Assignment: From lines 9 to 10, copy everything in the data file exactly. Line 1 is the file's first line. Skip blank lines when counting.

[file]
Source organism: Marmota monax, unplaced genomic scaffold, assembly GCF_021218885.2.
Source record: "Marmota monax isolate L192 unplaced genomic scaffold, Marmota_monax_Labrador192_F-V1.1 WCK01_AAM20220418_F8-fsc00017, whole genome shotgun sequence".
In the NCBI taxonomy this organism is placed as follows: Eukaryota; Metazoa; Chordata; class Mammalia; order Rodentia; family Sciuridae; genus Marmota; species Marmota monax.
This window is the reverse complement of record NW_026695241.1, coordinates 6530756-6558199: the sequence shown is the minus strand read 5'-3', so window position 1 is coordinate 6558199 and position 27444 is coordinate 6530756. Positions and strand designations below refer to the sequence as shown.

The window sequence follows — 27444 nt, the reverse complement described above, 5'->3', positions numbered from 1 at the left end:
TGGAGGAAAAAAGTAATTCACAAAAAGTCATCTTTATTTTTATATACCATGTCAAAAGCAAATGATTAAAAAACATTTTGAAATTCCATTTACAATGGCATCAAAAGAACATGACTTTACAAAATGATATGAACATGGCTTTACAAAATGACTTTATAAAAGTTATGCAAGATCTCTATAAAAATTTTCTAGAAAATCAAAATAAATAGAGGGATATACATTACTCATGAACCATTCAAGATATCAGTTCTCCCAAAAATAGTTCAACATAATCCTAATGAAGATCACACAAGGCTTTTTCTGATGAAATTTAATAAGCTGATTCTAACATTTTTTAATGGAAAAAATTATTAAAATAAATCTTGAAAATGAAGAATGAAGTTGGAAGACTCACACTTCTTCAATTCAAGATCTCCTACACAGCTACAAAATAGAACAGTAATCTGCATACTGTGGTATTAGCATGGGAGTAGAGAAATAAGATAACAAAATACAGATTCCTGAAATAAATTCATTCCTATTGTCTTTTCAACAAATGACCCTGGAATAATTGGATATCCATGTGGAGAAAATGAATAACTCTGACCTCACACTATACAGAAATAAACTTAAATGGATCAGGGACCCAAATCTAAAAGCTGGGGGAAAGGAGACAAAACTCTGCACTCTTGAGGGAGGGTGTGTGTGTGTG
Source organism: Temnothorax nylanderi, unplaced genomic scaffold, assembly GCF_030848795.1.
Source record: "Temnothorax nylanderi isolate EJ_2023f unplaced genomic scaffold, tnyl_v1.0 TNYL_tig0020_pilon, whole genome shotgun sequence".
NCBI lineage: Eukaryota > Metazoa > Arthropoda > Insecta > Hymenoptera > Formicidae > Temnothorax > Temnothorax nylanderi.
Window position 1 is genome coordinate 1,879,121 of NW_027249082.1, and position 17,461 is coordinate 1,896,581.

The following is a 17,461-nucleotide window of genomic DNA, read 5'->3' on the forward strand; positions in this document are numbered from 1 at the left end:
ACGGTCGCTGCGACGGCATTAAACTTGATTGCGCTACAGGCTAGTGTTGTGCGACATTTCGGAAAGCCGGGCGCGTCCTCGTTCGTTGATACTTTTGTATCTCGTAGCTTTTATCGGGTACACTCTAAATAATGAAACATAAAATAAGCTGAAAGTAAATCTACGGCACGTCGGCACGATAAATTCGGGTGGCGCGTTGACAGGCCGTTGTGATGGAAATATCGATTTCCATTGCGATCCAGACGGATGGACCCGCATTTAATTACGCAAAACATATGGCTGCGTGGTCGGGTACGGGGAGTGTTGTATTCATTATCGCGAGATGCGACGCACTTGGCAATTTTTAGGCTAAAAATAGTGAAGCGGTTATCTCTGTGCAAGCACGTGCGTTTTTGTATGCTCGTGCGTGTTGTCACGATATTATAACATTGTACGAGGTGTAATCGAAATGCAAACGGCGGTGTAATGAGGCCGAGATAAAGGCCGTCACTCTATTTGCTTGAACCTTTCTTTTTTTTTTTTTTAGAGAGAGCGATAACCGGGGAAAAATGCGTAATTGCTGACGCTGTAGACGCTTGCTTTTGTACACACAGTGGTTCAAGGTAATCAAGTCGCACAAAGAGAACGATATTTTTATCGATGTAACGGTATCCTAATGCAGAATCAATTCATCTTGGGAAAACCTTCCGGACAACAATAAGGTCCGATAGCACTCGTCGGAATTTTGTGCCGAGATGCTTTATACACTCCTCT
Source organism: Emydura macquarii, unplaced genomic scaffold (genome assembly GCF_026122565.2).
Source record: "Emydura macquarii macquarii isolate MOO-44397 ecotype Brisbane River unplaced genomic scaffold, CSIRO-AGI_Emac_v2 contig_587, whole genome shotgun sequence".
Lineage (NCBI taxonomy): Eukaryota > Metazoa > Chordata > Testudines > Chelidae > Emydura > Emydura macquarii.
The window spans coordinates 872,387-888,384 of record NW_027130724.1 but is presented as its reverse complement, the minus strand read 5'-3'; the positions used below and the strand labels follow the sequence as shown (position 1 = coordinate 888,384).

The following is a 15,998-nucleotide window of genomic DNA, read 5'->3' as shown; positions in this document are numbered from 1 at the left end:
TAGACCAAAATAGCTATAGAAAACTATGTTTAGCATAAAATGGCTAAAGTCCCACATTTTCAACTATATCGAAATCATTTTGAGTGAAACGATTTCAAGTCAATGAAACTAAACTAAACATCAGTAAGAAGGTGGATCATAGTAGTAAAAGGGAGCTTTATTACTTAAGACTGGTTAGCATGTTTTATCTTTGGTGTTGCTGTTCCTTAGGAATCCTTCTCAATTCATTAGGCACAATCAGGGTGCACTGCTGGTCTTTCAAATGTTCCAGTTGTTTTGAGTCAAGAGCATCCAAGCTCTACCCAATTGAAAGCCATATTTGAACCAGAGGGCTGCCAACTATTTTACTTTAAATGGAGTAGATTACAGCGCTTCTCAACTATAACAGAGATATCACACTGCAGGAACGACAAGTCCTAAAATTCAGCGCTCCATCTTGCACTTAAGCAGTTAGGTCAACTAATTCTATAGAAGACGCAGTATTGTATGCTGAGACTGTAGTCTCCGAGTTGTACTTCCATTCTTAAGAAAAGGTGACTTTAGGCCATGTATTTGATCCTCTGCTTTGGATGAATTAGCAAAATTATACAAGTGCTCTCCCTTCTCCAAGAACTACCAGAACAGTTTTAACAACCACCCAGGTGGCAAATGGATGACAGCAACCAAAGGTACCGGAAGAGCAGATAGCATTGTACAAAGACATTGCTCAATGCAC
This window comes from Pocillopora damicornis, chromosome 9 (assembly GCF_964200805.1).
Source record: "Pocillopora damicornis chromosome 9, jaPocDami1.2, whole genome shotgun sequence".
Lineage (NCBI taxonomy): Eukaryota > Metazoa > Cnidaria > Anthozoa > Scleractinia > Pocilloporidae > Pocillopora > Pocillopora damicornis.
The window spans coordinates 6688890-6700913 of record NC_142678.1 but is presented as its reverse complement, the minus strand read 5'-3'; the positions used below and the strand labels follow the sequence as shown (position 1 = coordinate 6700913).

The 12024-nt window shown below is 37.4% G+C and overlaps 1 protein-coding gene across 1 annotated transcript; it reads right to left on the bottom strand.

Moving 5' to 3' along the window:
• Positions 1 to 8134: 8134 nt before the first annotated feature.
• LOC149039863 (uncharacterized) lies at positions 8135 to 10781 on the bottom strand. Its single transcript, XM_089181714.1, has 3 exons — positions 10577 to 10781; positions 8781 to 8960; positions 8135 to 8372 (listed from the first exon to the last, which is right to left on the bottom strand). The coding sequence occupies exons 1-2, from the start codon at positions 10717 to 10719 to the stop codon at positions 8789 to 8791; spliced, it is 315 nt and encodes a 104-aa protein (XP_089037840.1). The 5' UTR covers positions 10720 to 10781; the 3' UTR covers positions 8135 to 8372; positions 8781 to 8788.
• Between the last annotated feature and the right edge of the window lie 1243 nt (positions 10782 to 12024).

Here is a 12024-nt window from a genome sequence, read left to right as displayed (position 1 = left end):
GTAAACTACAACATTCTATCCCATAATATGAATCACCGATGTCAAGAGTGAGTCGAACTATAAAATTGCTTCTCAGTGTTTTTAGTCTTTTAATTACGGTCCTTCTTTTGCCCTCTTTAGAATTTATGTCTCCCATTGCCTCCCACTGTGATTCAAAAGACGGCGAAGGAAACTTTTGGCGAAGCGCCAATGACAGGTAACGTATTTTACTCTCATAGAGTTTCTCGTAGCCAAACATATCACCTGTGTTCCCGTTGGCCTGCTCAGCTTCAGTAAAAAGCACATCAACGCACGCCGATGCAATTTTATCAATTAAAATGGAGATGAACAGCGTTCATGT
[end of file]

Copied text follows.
NCBI lineage: Eukaryota > Metazoa > Arthropoda > Insecta > Hymenoptera > Formicidae > Temnothorax > Temnothorax nylanderi.
Window position 1 is genome coordinate 1,879,121 of NW_027249082.1, and position 17,461 is coordinate 1,896,581.